Amid a flurry of social media excitement, Niantic Labs, the software company behind the game, announced it was "finally broadcasting" in Japan.
First released in the US, Australia and New Zealand on 6 July and now available in more than 30 countries, the game has been a global phenomenon.
The Japanese launch comes with a McDonalds sponsorship deal.
Fast food restaurants were expected to be advertised as places where people were guaranteed to find Pokemon, or as "gyms" where players can train up their captured monsters for virtual fights.
But a McDonald's spokesman said restaurants would "call on players not to become a bother to customers who are eating".
On Friday morning, excited Japanese fans began tweeting that they had been able to start playing.
"The moment I found out the servers were up I jumped right out of bed, got dressed and ran outside with my iPhone and two extra battery packs," Samuel Lucas, an Australian YouTuber based in Japan told the BBC.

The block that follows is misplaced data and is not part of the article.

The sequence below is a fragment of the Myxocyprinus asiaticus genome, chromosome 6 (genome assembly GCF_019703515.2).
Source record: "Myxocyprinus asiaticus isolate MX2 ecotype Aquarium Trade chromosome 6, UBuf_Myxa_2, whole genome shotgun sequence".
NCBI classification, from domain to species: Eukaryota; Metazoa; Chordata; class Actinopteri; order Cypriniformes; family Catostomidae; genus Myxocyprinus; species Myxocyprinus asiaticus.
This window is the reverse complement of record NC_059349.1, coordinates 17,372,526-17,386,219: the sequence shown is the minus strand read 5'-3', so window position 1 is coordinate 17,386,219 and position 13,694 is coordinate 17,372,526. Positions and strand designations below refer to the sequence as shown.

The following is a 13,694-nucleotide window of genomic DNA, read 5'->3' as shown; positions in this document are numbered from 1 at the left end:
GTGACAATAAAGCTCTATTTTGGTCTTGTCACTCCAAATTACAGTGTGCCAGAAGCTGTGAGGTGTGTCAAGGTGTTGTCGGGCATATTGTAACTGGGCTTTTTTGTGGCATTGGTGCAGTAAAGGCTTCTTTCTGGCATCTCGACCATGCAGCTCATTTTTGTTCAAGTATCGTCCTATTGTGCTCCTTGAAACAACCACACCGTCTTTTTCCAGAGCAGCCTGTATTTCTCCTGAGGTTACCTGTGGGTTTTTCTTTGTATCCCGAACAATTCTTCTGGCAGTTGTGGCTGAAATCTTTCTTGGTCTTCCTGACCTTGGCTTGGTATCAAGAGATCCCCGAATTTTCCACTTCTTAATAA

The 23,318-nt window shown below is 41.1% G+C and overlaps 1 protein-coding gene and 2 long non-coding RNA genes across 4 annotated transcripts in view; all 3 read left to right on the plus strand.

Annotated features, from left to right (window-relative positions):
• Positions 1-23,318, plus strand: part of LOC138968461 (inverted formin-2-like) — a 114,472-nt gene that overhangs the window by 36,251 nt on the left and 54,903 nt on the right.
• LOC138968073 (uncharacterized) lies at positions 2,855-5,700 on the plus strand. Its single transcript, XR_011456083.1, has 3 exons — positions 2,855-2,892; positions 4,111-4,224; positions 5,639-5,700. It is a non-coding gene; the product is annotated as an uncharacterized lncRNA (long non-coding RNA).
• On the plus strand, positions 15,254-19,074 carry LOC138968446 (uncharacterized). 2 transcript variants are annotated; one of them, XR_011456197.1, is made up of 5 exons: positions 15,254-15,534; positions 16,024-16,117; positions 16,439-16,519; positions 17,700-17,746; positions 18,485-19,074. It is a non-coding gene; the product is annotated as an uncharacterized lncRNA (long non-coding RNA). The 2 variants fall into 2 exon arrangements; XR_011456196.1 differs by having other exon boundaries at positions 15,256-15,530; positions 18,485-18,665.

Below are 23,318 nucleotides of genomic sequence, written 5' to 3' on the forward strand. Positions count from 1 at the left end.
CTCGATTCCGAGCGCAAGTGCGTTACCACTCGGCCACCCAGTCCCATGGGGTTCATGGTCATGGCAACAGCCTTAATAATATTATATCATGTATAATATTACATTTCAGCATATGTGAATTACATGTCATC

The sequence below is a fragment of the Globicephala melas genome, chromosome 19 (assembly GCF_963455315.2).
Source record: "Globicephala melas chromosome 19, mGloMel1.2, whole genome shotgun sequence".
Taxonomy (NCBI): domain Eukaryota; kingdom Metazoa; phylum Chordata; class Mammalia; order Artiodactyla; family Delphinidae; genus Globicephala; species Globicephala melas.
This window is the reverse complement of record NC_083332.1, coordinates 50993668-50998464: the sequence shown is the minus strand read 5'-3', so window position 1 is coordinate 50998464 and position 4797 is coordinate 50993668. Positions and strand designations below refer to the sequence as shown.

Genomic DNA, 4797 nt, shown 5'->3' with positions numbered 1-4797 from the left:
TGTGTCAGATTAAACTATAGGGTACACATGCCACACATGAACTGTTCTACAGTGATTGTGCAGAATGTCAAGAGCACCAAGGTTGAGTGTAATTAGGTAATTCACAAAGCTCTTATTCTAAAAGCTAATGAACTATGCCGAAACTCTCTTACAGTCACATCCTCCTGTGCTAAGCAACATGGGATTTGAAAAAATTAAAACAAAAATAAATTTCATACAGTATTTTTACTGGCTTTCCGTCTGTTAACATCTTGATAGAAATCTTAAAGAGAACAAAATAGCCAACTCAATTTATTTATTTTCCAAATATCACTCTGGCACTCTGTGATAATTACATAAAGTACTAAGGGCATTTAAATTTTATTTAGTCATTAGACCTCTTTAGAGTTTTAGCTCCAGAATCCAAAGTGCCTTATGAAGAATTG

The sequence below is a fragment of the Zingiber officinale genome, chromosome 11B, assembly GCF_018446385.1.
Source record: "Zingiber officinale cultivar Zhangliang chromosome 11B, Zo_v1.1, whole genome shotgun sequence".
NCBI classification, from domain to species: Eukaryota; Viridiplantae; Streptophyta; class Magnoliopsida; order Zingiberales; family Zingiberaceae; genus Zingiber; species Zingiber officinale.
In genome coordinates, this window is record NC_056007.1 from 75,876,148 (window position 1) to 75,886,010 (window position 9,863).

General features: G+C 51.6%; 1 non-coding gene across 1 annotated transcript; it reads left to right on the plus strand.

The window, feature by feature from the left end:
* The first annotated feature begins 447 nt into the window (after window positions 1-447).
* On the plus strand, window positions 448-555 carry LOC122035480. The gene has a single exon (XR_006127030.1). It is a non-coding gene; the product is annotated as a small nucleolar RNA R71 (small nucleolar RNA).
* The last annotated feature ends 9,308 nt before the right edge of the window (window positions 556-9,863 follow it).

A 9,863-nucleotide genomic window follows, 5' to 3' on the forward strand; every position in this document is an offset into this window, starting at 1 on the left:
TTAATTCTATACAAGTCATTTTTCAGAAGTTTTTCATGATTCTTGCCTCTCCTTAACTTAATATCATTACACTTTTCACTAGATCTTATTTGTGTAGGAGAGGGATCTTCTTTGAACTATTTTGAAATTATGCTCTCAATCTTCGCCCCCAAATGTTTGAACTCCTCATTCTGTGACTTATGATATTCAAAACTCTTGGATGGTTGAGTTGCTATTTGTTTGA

"So far I've been to the Japan post office which was my first poke stop, and now I'm on my way to a big park near my house."
Other Pokemon Go users didn't have to look far, with 21-year-old fan Tomoharu Kudo finding a Charmander in his bed.
However, he soon ventured out in search of more Pokemon.
"I left my house to seek a new journey that will change my life," said Mr Kudo.
After weeks of stories about people in other countries running into trouble playing the game, Japanese authorities have taken precautions and issued a nine-point safety guide, in cartoon form.
The warnings, by the National Centre of Incident Readiness and Strategy for Cybersecurity, included asking users to register with "cool names that are different from real names" and cautioning them against heatstroke as they walk around in the sun.
"I want people to abide by the warning so that people can play it on smartphones safely," said Chief Cabinet Secretary Yoshihide Suga on Thursday.
Pokemon Go is an augmented reality game on smartphones which already has millions of people worldwide obsessively capture small creatures in public spaces.
It works by showing you a picture of your real surroundings as caught by the phone's camera on your screen, then uses GPS to place virtual little monsters within that picture on your screen.
The mix of virtual and real worlds allows players to, for instance, fight a dragon circling Big Ben or chase a spaceship moving down their street.
The monsters in it were first popular in the 1990s when they started on the Nintendo Game Boy. Back then, trading cards were a huge hit in school playgrounds and the new game manages to build on that legacy.